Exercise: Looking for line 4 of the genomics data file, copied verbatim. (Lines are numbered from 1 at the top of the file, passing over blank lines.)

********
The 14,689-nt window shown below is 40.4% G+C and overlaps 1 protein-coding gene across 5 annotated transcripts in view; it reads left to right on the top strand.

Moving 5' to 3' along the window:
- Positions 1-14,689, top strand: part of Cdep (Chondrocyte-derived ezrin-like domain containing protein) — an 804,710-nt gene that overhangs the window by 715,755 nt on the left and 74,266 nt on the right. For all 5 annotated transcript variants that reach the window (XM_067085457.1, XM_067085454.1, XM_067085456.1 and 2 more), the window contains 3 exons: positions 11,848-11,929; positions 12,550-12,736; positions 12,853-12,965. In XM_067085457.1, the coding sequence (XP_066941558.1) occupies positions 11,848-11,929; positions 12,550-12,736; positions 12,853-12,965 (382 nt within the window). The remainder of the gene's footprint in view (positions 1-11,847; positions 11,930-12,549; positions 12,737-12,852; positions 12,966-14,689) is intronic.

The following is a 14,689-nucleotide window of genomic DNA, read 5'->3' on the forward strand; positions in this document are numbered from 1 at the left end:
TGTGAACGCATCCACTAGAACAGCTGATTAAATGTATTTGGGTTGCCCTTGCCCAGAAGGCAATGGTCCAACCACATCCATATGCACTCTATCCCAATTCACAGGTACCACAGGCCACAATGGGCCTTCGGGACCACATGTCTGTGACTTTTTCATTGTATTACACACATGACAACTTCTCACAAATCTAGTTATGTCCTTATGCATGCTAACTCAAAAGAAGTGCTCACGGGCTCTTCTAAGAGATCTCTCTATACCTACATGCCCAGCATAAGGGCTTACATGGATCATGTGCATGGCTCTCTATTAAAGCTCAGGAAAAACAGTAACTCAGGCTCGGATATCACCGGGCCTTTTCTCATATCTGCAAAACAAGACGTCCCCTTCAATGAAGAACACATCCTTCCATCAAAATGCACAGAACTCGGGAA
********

The following is a 14,689-nucleotide window of genomic DNA, read 5'->3' on the forward strand; positions in this document are numbered from 1 at the left end: